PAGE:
Kim Jong Un Willing to Rectify Relations With Japan, South Korea Says

President Moon's office says he addressed the North's abduction of Japanese nationals during his summit with Kim, claims the leader is willing to normalize ties with Tokyo

North Korea's leader Kim Jong Un and South Korea's President Moon Jae-in posing during a signing ceremony near the end of their historic summit at the truce village of Panmunjom

South Korea says North Korean leader Kim Jong Un is willing to discuss normalizing relations with Japan.

President Moon Jae-in's office stated Moon has briefed Japanese Prime Minister Shinzo Abe on Friday's summit with Kim. Moon told Abe he conveyed Japan's desire to normalize ties with North Korea after they resolve past issues between them.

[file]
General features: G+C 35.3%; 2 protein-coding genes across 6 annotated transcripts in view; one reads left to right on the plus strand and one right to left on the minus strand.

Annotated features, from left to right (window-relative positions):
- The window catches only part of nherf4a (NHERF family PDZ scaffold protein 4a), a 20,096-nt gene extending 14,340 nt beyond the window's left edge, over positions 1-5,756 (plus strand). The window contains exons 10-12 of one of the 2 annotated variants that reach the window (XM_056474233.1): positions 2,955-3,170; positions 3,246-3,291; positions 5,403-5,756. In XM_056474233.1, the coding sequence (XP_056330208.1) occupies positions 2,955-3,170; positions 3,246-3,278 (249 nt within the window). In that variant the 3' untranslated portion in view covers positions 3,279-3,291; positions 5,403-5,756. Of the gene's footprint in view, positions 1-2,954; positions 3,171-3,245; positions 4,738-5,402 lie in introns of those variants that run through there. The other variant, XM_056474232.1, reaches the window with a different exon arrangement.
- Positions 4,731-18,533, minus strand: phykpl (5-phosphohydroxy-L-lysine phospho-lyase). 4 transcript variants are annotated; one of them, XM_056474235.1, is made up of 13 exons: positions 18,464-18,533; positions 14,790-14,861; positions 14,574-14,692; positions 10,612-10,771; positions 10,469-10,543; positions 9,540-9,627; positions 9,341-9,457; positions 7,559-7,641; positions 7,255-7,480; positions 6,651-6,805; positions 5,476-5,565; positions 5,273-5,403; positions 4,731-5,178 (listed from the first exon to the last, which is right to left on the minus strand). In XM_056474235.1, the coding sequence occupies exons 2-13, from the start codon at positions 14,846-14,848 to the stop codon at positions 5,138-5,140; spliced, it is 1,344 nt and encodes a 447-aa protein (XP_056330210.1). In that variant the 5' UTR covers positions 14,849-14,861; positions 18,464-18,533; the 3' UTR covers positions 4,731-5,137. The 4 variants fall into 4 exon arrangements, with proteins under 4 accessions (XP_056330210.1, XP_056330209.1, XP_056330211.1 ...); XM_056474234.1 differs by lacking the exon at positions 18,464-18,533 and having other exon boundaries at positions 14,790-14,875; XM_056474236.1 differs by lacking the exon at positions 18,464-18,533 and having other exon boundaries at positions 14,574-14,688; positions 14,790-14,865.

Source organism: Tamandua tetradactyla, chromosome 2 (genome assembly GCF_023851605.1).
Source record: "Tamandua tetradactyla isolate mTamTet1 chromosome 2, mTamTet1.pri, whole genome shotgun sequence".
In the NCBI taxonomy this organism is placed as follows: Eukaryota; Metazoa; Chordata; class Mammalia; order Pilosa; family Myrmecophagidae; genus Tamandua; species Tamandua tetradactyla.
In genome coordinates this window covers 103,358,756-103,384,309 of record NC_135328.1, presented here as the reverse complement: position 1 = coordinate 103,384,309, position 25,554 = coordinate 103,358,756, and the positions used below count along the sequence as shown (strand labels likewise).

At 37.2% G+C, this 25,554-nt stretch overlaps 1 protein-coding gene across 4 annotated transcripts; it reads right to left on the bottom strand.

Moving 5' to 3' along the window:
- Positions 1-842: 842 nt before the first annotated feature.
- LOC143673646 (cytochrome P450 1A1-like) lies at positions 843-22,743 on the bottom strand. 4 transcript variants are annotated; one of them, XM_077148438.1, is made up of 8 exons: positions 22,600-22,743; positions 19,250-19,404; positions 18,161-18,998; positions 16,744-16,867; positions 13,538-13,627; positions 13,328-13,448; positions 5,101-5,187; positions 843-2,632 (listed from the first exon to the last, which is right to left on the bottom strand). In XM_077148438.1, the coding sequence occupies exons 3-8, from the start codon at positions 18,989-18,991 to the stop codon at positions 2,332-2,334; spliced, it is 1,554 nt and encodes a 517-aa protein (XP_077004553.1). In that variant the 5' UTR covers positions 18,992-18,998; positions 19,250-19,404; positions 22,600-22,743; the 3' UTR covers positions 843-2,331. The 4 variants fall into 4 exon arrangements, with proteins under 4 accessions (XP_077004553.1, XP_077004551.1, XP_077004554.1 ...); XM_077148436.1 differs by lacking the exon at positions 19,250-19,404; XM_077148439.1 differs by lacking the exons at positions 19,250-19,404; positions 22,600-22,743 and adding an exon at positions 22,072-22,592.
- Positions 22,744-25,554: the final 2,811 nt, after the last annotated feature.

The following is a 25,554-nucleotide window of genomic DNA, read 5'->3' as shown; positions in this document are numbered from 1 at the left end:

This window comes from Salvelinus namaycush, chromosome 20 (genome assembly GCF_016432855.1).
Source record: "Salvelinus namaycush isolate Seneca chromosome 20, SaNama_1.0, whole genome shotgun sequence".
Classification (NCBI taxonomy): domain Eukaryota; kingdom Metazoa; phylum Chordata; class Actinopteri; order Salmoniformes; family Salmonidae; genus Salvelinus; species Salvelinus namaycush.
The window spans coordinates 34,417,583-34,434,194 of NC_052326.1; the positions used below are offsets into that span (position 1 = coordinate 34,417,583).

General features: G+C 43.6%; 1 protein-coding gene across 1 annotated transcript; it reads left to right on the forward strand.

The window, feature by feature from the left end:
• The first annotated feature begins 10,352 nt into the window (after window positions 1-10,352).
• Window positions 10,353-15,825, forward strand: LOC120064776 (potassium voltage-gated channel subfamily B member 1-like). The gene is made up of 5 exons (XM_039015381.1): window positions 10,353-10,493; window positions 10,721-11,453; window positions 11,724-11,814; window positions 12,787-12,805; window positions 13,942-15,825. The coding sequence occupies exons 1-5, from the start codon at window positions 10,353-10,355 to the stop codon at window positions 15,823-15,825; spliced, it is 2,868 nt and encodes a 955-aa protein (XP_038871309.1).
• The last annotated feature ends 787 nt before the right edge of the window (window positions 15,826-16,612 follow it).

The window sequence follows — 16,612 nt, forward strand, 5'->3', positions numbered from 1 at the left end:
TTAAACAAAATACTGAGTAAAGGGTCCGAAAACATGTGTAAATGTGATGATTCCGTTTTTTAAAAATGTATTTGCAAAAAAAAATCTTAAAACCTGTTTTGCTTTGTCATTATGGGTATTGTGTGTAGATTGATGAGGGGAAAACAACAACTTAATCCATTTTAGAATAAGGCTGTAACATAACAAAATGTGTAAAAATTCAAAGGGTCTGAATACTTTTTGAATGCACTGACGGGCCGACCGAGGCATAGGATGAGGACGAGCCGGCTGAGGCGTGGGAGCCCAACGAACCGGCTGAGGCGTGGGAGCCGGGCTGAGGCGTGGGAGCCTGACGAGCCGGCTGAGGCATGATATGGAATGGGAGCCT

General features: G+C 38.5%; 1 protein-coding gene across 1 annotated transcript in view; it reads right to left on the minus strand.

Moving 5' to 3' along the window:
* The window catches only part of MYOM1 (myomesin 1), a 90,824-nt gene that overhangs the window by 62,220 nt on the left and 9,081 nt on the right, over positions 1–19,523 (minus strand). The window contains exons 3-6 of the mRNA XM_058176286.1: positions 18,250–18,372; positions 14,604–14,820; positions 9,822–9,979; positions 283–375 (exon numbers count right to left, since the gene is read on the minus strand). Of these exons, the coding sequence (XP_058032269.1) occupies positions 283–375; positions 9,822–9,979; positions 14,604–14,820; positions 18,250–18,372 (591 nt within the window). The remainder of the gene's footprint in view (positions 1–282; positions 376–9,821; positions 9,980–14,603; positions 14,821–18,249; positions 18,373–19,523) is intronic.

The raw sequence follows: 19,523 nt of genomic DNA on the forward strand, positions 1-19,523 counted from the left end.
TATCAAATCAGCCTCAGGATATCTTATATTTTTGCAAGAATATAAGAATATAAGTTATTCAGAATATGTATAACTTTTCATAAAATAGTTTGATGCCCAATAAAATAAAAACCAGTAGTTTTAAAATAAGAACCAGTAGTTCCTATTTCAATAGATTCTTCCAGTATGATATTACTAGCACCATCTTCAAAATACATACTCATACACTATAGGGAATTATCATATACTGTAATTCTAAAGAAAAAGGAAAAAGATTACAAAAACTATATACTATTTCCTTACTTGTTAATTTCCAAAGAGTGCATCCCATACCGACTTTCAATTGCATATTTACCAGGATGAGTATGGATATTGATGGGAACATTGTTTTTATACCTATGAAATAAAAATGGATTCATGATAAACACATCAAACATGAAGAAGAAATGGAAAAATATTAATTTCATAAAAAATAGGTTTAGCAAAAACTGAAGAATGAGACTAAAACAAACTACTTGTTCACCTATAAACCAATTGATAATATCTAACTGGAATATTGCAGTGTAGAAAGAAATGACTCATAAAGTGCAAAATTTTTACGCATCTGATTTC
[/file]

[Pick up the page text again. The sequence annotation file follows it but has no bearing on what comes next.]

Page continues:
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Moon's office claims Kim replied he is willing to negotiate with Japan. The office did not provide specific details but Abe reportedly said Moon addressed the North's abduction of Japanese citizens during his meeting with Kim.

Japan says North Korea abducted at least 17 Japanese citizens in the 1970s and 1980s to train its agents in Japanese language and culture in order to spy on South Korea. North Korea has acknowledged abducting 13 Japanese in the 1970s. It allowed five of them to visit Japan in 2002 and they stayed. North Korea says eight other Japanese nationals have died, but their families insist the North's statement cannot be trusted.